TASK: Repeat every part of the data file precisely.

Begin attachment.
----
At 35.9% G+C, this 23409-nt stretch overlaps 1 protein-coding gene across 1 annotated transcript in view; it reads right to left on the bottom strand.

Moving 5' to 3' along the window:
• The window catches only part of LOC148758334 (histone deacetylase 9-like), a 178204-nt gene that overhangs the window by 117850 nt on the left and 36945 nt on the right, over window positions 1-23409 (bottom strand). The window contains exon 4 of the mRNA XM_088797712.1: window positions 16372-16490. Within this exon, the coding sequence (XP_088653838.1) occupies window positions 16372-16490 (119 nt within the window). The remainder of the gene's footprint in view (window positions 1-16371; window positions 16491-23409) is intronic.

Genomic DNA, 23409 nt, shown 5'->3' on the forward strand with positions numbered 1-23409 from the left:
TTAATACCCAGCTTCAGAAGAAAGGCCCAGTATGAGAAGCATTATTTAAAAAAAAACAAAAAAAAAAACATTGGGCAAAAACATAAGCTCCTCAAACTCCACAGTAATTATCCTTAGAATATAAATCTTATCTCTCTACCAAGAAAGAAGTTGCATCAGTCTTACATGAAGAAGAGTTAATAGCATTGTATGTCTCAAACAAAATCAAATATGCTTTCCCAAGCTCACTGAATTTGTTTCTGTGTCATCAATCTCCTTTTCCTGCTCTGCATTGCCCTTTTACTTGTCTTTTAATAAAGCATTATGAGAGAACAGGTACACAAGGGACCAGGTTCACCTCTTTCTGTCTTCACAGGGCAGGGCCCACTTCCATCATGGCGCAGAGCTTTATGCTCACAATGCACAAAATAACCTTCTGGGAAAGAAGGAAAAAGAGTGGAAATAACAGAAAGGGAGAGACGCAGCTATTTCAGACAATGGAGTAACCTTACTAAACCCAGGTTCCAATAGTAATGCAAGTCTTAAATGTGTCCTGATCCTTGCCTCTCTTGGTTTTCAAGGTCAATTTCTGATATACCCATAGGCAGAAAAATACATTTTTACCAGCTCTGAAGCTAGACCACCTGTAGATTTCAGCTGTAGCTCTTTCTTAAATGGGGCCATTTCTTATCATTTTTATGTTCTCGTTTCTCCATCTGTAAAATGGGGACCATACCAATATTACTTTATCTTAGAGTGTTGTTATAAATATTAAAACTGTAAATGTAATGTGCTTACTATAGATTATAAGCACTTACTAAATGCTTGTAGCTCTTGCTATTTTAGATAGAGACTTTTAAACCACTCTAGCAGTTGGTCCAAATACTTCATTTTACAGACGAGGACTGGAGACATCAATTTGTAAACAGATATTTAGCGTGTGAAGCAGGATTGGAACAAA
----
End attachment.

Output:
At 35.9% G+C, this 23409-nt stretch overlaps 1 protein-coding gene across 1 annotated transcript in view; it reads right to left on the bottom strand.

Moving 5' to 3' along the window:
• The window catches only part of LOC148758334 (histone deacetylase 9-like), a 178204-nt gene that overhangs the window by 117850 nt on the left and 36945 nt on the right, over window positions 1-23409 (bottom strand). The window contains exon 4 of the mRNA XM_088797712.1: window positions 16372-16490. Within this exon, the coding sequence (XP_088653838.1) occupies window positions 16372-16490 (119 nt within the window). The remainder of the gene's footprint in view (window positions 1-16371; window positions 16491-23409) is intronic.

Genomic DNA, 23409 nt, shown 5'->3' on the forward strand with positions numbered 1-23409 from the left:
TTAATACCCAGCTTCAGAAGAAAGGCCCAGTATGAGAAGCATTATTTAAAAAAAAACAAAAAAAAAAACATTGGGCAAAAACATAAGCTCCTCAAACTCCACAGTAATTATCCTTAGAATATAAATCTTATCTCTCTACCAAGAAAGAAGTTGCATCAGTCTTACATGAAGAAGAGTTAATAGCATTGTATGTCTCAAACAAAATCAAATATGCTTTCCCAAGCTCACTGAATTTGTTTCTGTGTCATCAATCTCCTTTTCCTGCTCTGCATTGCCCTTTTACTTGTCTTTTAATAAAGCATTATGAGAGAACAGGTACACAAGGGACCAGGTTCACCTCTTTCTGTCTTCACAGGGCAGGGCCCACTTCCATCATGGCGCAGAGCTTTATGCTCACAATGCACAAAATAACCTTCTGGGAAAGAAGGAAAAAGAGTGGAAATAACAGAAAGGGAGAGACGCAGCTATTTCAGACAATGGAGTAACCTTACTAAACCCAGGTTCCAATAGTAATGCAAGTCTTAAATGTGTCCTGATCCTTGCCTCTCTTGGTTTTCAAGGTCAATTTCTGATATACCCATAGGCAGAAAAATACATTTTTACCAGCTCTGAAGCTAGACCACCTGTAGATTTCAGCTGTAGCTCTTTCTTAAATGGGGCCATTTCTTATCATTTTTATGTTCTCGTTTCTCCATCTGTAAAATGGGGACCATACCAATATTACTTTATCTTAGAGTGTTGTTATAAATATTAAAACTGTAAATGTAATGTGCTTACTATAGATTATAAGCACTTACTAAATGCTTGTAGCTCTTGCTATTTTAGATAGAGACTTTTAAACCACTCTAGCAGTTGGTCCAAATACTTCATTTTACAGACGAGGACTGGAGACATCAATTTGTAAACAGATATTTAGCGTGTGAAGCAGGATTGGAACAAA